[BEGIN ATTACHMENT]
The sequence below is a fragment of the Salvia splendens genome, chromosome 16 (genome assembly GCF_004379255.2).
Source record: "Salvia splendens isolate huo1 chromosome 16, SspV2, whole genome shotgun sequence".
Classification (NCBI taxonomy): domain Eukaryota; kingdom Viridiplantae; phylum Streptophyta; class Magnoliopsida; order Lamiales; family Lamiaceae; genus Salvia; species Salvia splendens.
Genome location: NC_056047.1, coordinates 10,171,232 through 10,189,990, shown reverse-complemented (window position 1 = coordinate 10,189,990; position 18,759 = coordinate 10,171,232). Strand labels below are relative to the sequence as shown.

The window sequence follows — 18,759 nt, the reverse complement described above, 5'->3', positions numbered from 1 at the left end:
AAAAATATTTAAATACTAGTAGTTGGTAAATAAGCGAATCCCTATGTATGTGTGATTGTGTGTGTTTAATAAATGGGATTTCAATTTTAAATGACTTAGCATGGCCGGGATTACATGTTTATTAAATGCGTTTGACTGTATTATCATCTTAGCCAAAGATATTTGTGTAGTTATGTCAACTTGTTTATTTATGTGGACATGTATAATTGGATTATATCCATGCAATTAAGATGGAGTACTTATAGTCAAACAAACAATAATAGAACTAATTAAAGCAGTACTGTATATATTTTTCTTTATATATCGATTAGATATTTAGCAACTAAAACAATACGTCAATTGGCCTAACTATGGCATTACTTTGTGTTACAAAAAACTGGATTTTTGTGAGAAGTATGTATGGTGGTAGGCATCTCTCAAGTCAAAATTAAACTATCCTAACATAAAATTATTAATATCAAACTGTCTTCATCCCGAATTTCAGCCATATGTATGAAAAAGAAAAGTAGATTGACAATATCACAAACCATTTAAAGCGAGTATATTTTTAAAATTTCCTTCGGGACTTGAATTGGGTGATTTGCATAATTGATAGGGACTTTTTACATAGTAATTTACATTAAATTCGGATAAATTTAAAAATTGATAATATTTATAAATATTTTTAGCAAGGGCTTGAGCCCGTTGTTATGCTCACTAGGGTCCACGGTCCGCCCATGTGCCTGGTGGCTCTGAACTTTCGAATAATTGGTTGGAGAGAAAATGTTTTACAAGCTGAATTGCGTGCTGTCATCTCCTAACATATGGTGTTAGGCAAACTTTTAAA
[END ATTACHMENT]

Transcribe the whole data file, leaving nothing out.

The sequence below is a fragment of the Salvia splendens genome, chromosome 16 (genome assembly GCF_004379255.2).
Source record: "Salvia splendens isolate huo1 chromosome 16, SspV2, whole genome shotgun sequence".
Classification (NCBI taxonomy): domain Eukaryota; kingdom Viridiplantae; phylum Streptophyta; class Magnoliopsida; order Lamiales; family Lamiaceae; genus Salvia; species Salvia splendens.
Genome location: NC_056047.1, coordinates 10,171,232 through 10,189,990, shown reverse-complemented (window position 1 = coordinate 10,189,990; position 18,759 = coordinate 10,171,232). Strand labels below are relative to the sequence as shown.

The window sequence follows — 18,759 nt, the reverse complement described above, 5'->3', positions numbered from 1 at the left end:
AAAAATATTTAAATACTAGTAGTTGGTAAATAAGCGAATCCCTATGTATGTGTGATTGTGTGTGTTTAATAAATGGGATTTCAATTTTAAATGACTTAGCATGGCCGGGATTACATGTTTATTAAATGCGTTTGACTGTATTATCATCTTAGCCAAAGATATTTGTGTAGTTATGTCAACTTGTTTATTTATGTGGACATGTATAATTGGATTATATCCATGCAATTAAGATGGAGTACTTATAGTCAAACAAACAATAATAGAACTAATTAAAGCAGTACTGTATATATTTTTCTTTATATATCGATTAGATATTTAGCAACTAAAACAATACGTCAATTGGCCTAACTATGGCATTACTTTGTGTTACAAAAAACTGGATTTTTGTGAGAAGTATGTATGGTGGTAGGCATCTCTCAAGTCAAAATTAAACTATCCTAACATAAAATTATTAATATCAAACTGTCTTCATCCCGAATTTCAGCCATATGTATGAAAAAGAAAAGTAGATTGACAATATCACAAACCATTTAAAGCGAGTATATTTTTAAAATTTCCTTCGGGACTTGAATTGGGTGATTTGCATAATTGATAGGGACTTTTTACATAGTAATTTACATTAAATTCGGATAAATTTAAAAATTGATAATATTTATAAATATTTTTAGCAAGGGCTTGAGCCCGTTGTTATGCTCACTAGGGTCCACGGTCCGCCCATGTGCCTGGTGGCTCTGAACTTTCGAATAATTGGTTGGAGAGAAAATGTTTTACAAGCTGAATTGCGTGCTGTCATCTCCTAACATATGGTGTTAGGCAAACTTTTAAA